In Gayle Forman’s novel IF I STAY, Mia’s world is shattered in an instant, leaving her in a transitory ethereal state, bearing witness to events around her as her friends and family cope with the devastating loss. As they surround her hospital bed, Mia watches and listens, struggling to decide whether she should leave that world of pain behind. If she wakes, life will never be the same; is that truly a life she wants to return to?

IF I STAY is a short, achingly emotional story; equal parts love story and tragedy. At its heart, it is about family, and its importance in our lives; how we struggle with the burden of their expectations, but cherish those moments when we reach, and better them. How that familial bond is unbreakable; no matter how divisive our personalities are, no matter how much of an outcast we might feel like, we are united. This is a novel that reminds us how important we are to each other, and how we should take every moment we can to emphasise that.
Mia’s choice is a heart-breaking one, and we come to understand, and accept, her decision through multiple flashbacks, expounding on the various relationships in her life. These relationships feel genuine, which makes the journey to Mia’s ultimate decision all the more affecting.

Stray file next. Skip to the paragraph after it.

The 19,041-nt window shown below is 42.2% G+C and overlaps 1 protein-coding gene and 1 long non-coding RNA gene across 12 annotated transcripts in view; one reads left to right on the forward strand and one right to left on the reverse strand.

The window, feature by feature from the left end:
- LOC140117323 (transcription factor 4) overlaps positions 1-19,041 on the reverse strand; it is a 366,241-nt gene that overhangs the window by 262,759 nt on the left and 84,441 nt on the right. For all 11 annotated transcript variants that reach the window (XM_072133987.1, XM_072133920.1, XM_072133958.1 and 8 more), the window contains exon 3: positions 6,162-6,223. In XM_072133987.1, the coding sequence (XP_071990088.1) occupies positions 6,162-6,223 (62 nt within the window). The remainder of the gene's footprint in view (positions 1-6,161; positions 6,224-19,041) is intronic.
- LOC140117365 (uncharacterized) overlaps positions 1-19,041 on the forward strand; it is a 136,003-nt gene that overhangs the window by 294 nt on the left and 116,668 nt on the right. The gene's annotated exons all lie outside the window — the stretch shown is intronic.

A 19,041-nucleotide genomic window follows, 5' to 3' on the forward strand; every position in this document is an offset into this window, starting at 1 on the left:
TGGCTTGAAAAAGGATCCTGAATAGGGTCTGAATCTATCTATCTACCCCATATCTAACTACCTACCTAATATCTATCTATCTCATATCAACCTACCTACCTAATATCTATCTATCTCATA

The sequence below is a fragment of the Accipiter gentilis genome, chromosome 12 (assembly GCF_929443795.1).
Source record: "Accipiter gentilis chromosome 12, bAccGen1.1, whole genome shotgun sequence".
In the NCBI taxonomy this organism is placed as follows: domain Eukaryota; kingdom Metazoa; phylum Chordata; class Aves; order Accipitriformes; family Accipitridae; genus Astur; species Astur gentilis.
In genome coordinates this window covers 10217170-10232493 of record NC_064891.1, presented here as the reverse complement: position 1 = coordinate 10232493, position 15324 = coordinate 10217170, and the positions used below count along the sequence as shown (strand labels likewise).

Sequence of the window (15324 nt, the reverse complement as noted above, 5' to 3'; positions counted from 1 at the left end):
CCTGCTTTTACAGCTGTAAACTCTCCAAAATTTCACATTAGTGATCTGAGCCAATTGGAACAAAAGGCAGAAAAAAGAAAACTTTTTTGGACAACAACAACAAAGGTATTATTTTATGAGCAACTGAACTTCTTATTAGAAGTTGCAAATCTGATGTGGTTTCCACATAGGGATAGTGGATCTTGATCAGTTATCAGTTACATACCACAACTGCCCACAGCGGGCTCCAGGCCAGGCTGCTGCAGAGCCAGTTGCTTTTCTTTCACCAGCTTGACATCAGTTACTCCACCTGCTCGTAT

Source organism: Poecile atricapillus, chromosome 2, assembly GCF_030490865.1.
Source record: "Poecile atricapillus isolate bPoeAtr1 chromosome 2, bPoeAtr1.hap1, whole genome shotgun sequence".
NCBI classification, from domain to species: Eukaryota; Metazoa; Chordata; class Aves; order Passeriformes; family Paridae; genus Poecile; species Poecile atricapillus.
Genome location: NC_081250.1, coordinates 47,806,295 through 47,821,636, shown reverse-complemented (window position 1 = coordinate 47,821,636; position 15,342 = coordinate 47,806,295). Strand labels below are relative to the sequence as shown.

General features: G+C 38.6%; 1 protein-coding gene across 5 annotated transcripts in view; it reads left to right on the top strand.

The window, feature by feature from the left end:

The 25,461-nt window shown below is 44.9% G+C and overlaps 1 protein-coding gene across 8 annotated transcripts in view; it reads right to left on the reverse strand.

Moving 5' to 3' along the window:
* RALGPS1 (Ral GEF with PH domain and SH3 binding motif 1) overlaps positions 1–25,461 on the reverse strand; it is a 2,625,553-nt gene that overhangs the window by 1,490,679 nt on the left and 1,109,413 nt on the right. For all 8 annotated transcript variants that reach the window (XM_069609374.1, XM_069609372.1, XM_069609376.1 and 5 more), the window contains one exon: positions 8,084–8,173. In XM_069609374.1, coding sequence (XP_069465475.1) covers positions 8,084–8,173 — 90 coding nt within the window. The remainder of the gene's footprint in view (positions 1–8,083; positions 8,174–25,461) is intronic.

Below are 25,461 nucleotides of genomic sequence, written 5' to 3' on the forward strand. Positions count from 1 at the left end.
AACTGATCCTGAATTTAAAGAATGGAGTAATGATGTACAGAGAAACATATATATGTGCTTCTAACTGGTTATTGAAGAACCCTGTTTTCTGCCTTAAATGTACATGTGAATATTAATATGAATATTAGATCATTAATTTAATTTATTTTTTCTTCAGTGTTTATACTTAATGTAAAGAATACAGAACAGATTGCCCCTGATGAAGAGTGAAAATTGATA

IF I STAY is poignant and touching; a novel that dredged long-suppressed memories from my youth, and reminded me how much we all have to live for, no matter how much we lose, or how painful our individual journeys can be. Forman’s prose isn’t as heavy-handed as that; she doesn’t preach to the reader, and there is every chance I am reading too much into it. But that’s why we read stories, and that’s why fiction plays such a vital role in our lives; every readers experience is different and equally true. I’m just sorry I didn’t read the novel years ago.

Review: Let’s Get Lost by Adi Alsaid

Get LostLET’S GET LOST is a personal, affecting story about a young girl named Leila, whose road trip across the country to see the Northern Lights touches the lives of four teenagers, each of whom is experiencing a personal crisis, which Leila addresses either directly or indirectly, depending on their circumstances.